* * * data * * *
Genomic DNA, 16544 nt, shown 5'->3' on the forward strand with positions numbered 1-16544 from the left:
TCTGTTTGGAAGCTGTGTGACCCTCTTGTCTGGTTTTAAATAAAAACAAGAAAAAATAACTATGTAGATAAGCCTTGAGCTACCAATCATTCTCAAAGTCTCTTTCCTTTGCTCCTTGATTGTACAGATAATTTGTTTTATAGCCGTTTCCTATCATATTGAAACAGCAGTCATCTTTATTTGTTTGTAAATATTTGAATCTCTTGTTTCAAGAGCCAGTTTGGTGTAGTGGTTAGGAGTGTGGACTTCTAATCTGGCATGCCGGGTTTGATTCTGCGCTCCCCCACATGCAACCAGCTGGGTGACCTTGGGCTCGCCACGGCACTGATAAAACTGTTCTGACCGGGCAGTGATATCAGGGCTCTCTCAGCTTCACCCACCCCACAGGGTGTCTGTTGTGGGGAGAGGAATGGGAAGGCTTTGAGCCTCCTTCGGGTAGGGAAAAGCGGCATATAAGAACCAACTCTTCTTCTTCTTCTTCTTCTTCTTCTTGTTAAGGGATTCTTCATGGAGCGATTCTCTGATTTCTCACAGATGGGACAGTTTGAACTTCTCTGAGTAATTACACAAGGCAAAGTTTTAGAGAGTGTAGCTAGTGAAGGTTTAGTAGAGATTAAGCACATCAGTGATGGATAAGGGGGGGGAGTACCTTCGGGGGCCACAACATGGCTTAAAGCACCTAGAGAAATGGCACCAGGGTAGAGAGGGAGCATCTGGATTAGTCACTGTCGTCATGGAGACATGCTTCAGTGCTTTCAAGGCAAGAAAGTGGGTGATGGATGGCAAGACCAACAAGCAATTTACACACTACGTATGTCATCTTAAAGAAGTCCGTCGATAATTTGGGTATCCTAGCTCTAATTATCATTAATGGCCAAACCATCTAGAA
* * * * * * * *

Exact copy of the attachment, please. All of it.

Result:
Genomic DNA, 16544 nt, shown 5'->3' on the forward strand with positions numbered 1-16544 from the left:
TCTGTTTGGAAGCTGTGTGACCCTCTTGTCTGGTTTTAAATAAAAACAAGAAAAAATAACTATGTAGATAAGCCTTGAGCTACCAATCATTCTCAAAGTCTCTTTCCTTTGCTCCTTGATTGTACAGATAATTTGTTTTATAGCCGTTTCCTATCATATTGAAACAGCAGTCATCTTTATTTGTTTGTAAATATTTGAATCTCTTGTTTCAAGAGCCAGTTTGGTGTAGTGGTTAGGAGTGTGGACTTCTAATCTGGCATGCCGGGTTTGATTCTGCGCTCCCCCACATGCAACCAGCTGGGTGACCTTGGGCTCGCCACGGCACTGATAAAACTGTTCTGACCGGGCAGTGATATCAGGGCTCTCTCAGCTTCACCCACCCCACAGGGTGTCTGTTGTGGGGAGAGGAATGGGAAGGCTTTGAGCCTCCTTCGGGTAGGGAAAAGCGGCATATAAGAACCAACTCTTCTTCTTCTTCTTCTTCTTCTTCTTGTTAAGGGATTCTTCATGGAGCGATTCTCTGATTTCTCACAGATGGGACAGTTTGAACTTCTCTGAGTAATTACACAAGGCAAAGTTTTAGAGAGTGTAGCTAGTGAAGGTTTAGTAGAGATTAAGCACATCAGTGATGGATAAGGGGGGGGAGTACCTTCGGGGGCCACAACATGGCTTAAAGCACCTAGAGAAATGGCACCAGGGTAGAGAGGGAGCATCTGGATTAGTCACTGTCGTCATGGAGACATGCTTCAGTGCTTTCAAGGCAAGAAAGTGGGTGATGGATGGCAAGACCAACAAGCAATTTACACACTACGTATGTCATCTTAAAGAAGTCCGTCGATAATTTGGGTATCCTAGCTCTAATTATCATTAATGGCCAAACCATCTAGAA